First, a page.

"(1) The cross-motion for a protective order
barring disclosure of the source code for the
YouTube.com search function is granted, and the
motion to compel production of that search code is
(2) The motion to compel production of the
source code for the Video ID program is denied;
(3) The motion to compel production of all
removed videos is granted;
(4) The motion to compel production of all data
from the Logging database concerning each time a
YouTube video has been viewed on the YouTube website
or through embedding on a third-party website is
(5) The motion to compel production of those
data fields which defendants have agreed t o produce
for works-in-suit, for all videos that have been posted
to the YouTube website is denied;
(6) The motion t o compel production of the
schema for the Google Advertising database is
(7) The motion to compel production of the
schema for the Google Video Content database is
(8) The motion to compel production of the
private videos and data related to them is denied at
this time except to the extent it seeks production
of specified non-content data about such videos ."
The EFF are appalled at the ruling, particularly item (4) and are claiming it:
"erroneously ignores the protections of the federal Video Privacy Protection Act (VPPA), and threatens to expose deeply private information about what videos are watched by YouTube users. The VPPA passed after a newspaper disclosed Supreme Court nominee Robert Bork's video rental records. As Congress recognized, your selection of videos to watch is deeply personal and deserves the strongest protection...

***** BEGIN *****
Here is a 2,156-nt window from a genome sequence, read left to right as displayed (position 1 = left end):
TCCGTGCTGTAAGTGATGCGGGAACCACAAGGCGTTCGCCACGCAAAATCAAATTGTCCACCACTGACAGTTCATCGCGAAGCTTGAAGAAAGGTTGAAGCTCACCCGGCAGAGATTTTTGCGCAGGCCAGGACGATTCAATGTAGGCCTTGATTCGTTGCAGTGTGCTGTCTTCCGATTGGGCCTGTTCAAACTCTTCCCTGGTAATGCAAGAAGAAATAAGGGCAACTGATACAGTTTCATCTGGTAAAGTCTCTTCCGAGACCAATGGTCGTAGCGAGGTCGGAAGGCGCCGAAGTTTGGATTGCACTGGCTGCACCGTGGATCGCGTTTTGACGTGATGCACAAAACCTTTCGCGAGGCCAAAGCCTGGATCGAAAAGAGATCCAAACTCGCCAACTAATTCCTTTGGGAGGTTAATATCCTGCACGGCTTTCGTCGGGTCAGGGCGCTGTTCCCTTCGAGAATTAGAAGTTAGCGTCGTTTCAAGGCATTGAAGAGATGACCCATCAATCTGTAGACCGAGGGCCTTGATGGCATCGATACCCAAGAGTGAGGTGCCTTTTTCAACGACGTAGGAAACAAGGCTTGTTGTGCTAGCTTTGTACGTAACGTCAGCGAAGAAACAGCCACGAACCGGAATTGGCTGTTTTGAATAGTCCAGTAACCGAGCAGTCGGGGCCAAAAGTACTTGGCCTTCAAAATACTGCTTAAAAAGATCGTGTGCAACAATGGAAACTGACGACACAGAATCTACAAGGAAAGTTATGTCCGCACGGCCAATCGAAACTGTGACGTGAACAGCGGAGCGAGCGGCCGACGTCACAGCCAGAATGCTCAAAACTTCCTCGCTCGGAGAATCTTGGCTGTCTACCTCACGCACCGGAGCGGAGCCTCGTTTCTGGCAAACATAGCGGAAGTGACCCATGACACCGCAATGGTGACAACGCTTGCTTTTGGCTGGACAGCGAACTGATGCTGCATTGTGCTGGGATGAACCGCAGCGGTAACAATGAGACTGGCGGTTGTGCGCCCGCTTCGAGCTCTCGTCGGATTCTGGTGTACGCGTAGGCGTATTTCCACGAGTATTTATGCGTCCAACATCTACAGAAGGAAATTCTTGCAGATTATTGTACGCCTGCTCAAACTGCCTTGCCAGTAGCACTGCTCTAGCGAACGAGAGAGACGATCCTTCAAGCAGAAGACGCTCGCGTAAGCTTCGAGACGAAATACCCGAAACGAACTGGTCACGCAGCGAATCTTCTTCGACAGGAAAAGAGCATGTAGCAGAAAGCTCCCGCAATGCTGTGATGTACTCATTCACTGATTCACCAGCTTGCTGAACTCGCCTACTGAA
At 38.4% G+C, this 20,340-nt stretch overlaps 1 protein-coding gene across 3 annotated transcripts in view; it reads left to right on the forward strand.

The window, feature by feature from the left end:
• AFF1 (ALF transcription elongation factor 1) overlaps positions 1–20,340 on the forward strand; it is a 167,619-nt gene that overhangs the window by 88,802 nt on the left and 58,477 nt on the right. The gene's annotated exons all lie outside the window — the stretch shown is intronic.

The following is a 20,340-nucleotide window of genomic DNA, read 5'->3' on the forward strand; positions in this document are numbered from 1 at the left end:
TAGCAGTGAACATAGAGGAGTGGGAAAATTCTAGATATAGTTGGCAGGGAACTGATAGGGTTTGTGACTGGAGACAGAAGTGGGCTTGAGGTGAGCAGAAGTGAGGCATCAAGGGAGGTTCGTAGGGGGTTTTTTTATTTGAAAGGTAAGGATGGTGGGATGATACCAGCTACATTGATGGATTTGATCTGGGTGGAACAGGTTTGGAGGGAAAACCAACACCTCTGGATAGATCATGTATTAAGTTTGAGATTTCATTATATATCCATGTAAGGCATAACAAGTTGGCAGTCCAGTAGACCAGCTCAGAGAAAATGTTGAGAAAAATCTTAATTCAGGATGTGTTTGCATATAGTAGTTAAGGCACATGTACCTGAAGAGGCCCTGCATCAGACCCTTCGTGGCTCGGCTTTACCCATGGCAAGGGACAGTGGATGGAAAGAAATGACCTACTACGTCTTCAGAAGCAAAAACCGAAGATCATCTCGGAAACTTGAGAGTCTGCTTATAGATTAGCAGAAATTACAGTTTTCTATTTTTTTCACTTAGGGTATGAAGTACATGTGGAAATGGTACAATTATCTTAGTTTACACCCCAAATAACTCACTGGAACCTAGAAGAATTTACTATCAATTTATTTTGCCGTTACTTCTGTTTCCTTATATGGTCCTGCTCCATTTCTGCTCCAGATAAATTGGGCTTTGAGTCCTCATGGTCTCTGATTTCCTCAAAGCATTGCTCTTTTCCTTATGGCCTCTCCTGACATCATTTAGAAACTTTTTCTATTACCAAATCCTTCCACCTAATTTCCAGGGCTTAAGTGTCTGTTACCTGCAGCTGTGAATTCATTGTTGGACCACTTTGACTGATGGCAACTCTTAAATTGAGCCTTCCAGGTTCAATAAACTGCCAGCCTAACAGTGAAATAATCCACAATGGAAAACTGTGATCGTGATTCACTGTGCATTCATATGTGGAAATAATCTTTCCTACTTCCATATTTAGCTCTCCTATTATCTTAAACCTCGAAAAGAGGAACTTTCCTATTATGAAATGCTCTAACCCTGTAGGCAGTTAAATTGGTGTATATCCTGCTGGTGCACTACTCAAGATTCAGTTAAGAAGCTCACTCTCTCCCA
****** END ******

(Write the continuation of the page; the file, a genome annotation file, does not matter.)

The VPPA protects “personally identifiable information,” which is defined to include “information which identifies a person as having requested or obtained specific video materials or services.” This is exactly what is in the Logging database.
Accordingly, pursuant to this federal law, the Court may not order the production of “personally identifiable information”:
in a civil proceeding [except] upon a showing of compelling need for the information that cannot be accommodated by any other means, if—
(i) the consumer is given reasonable notice, by the person seeking the disclosure, of the court proceeding relevant to the issuance of the court order; and
(ii) the consumer is afforded the opportunity to appear and contest the claim of the person seeking the disclosure.
Today’s court order made no finding that Viacom could not be accommodated by any other means, nor were the YouTube users provided with notice and an opportunity to contest the claim...
In any event, the court ordered production of not just IP addresses, but also all the associated information in the Logging database. Whatever might be said about 'an IP address without additional information,' the the AOL search history leak fiasco shows that the material viewed by a user alone can be sufficient to identify the user, even with neither a login nor an IP address.
The Court's erroneous ruling is a set-back to privacy rights, and will allow Viacom to see what you are watching on YouTube. We urge Viacom to back off this overbroad request and Google to take all steps necessary to challenge this order and protect the rights of its users."expressed concern.